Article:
Immigration and Naturalization Records Lesson


Immigration and Naturalization Records

Almost all of our ancestors were immigrants at one time or another. If we don't already know where our ancestors came from, it can sometimes be very difficult to locate them in another country in order to continue our search 'across the ocean'. In order to locate an immigrants place of birth, you should first try and find everything you can on him on this side of the ocean. These records would include:

  • Marriage and Death Records
  • Military Records
  • Census Records
  • Cemetery Records
  • Church and School Records
  • Family and County Histories

These records can sometimes give valuable hints as to a persons origin. One of the most valuable resources is the 1900 and subsequent census. The 1900 census is the first census in which they asked a person is they were a naturalized citizen or not and how long they had been in the United States. By locating them in the census you will find out approximately when to look for them in the immigration list or passenger lists.

Another place to start would be the naturalization lists for the county or counties in which the ancestor lived. Women usually did not bother to become naturalized, although many did. Men did in order to qualify for the vote and to purchase land. They were eligible for naturalization after living in the country for five years and in the state where they had applied for 1 year. Naturalization records or indexes can be found in the county clerk's office for the county in which they lived. If they lived in several different counties within a state, you might have to search several counties.

Naturalization records will normally tell you the following:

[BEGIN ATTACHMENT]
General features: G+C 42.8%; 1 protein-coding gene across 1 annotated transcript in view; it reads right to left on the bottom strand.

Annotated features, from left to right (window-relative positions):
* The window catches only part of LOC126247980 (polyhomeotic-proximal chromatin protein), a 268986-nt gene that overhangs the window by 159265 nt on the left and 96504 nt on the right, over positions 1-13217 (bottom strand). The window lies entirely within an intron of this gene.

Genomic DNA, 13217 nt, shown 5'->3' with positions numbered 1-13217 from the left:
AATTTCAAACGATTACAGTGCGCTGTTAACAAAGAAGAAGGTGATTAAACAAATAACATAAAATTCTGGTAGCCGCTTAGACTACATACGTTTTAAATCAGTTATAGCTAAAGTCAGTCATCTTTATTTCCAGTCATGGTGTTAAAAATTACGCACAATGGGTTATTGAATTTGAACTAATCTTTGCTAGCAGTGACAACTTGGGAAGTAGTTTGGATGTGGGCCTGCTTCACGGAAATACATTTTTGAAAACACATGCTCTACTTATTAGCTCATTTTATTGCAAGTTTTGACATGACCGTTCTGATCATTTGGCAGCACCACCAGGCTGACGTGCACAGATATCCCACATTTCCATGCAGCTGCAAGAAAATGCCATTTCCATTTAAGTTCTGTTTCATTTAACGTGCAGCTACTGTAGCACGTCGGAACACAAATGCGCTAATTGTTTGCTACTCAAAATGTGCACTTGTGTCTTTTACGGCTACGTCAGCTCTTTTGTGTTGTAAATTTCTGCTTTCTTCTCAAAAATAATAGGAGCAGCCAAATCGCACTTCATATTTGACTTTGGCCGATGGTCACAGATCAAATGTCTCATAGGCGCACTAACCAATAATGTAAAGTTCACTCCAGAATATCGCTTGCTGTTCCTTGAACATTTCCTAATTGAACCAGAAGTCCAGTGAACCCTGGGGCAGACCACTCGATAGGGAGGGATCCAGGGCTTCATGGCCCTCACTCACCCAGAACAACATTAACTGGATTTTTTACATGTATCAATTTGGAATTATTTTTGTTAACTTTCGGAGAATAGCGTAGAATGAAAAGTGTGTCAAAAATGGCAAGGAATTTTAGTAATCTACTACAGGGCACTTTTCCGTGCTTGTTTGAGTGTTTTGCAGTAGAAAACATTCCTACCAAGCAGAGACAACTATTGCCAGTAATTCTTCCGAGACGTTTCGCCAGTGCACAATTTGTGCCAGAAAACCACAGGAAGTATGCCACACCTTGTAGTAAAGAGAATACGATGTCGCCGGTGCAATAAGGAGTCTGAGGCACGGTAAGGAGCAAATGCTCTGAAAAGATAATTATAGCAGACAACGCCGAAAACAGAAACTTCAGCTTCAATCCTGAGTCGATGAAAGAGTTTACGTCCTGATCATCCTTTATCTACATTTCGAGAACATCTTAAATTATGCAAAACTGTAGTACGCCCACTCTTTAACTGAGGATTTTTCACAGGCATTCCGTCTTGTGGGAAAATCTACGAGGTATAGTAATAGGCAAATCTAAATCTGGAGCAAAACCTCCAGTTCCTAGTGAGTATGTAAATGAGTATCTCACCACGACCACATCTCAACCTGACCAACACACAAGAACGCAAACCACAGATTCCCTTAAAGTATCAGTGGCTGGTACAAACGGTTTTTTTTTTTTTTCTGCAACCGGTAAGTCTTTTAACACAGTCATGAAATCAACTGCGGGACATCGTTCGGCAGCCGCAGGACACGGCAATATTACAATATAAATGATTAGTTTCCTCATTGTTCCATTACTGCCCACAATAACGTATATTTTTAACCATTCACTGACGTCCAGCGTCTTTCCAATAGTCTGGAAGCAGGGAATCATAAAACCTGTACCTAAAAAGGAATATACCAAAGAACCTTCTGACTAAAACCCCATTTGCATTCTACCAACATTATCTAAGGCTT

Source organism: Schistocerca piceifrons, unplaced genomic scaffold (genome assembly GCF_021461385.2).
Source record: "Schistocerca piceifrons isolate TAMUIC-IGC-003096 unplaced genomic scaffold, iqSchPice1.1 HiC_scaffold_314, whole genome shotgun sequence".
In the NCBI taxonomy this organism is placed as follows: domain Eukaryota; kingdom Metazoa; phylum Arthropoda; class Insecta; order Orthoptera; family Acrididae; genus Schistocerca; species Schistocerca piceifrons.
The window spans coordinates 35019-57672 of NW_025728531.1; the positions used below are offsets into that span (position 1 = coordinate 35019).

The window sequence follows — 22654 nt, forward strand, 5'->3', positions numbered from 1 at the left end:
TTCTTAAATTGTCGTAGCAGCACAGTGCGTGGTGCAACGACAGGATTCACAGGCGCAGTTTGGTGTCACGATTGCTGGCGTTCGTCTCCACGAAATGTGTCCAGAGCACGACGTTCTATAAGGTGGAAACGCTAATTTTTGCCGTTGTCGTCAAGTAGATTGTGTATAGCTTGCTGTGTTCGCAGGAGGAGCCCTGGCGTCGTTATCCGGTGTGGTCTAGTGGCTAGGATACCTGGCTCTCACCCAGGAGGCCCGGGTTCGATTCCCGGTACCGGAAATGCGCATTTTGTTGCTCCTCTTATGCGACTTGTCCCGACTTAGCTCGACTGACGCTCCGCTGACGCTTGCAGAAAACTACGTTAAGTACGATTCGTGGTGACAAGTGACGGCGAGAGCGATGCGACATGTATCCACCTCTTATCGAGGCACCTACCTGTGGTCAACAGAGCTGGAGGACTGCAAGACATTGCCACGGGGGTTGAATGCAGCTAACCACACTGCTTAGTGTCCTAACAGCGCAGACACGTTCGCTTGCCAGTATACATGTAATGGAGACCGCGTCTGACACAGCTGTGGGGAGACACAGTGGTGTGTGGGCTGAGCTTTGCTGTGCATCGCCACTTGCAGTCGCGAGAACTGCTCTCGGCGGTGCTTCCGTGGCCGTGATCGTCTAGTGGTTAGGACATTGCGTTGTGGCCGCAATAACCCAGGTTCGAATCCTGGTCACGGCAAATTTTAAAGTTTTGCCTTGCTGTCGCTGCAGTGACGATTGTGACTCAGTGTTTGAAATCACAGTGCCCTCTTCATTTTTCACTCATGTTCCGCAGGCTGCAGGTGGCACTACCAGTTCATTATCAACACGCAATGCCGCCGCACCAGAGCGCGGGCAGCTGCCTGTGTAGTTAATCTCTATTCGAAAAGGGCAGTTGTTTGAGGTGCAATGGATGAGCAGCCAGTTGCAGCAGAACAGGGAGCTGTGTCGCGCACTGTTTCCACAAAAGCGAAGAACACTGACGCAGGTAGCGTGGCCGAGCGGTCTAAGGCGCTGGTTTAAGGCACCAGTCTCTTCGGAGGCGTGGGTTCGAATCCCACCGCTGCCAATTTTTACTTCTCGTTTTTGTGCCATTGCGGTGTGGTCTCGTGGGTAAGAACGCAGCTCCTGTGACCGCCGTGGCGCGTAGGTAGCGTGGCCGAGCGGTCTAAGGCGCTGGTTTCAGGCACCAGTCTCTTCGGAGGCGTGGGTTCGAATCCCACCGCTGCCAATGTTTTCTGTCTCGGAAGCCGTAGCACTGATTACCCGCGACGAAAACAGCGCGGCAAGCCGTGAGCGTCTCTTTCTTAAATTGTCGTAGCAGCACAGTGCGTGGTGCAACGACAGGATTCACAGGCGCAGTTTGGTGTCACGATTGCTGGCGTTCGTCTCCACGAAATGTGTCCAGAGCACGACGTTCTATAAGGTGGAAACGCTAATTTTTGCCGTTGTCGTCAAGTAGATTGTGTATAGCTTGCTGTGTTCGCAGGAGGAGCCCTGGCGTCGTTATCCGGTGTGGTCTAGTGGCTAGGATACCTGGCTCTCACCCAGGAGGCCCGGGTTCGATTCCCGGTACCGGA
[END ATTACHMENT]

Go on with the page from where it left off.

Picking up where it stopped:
• Full and legal name of the applicant
  • The date they applied for naturalization or gave declaration of intent
  • The country from which they came or the country to which they owed allegiance (NOTE: This is not always the same. Many times people may have lived in Scheswig-Holstien, owed allegiance one year to Germany, the next year to Denmark, depending on which country won the current war!)
  • May also give the date of entry into the country.
  • Might give current address
  • Might have applied the same day as a relative, brother, or sister.

Once you've pretty much established when they came to the United States or have a general idea, you can search the passenger lists for evidence of their passage to the United States. Almost every public library has some immigration and passenger lists. For instance, the Cedar Rapids, Iowa Public Library (and other notated libraries) have the following:

  • Passenger & Immigration Lists Volumes 1 & 2 from Boston, PA, and NY
  • Passenger & Immigration Lists Supplements 1982 and 1985
  • Philadelphia Naturalization Records
  • The Famine Immigrants Jan 1846-Dec 1851
  • 1600-1825 Ships Passengers Lists
  • Lists of Swiss Immigrants to US in 18th Century
  • 1697-1707 Liverpool Immigrants to US
  • 1682-1692 English Immigrants to US
  • Czech Immigrant Passenger Lists
  • Germans to America
  • Transportation of Irish Convicts to Australia
  • The Complete Book of Immigrants (3 Vols) 1600-1739 (Rock Island Public Library, Rock Island, Ill)

Contact your local library and find out what they have available.

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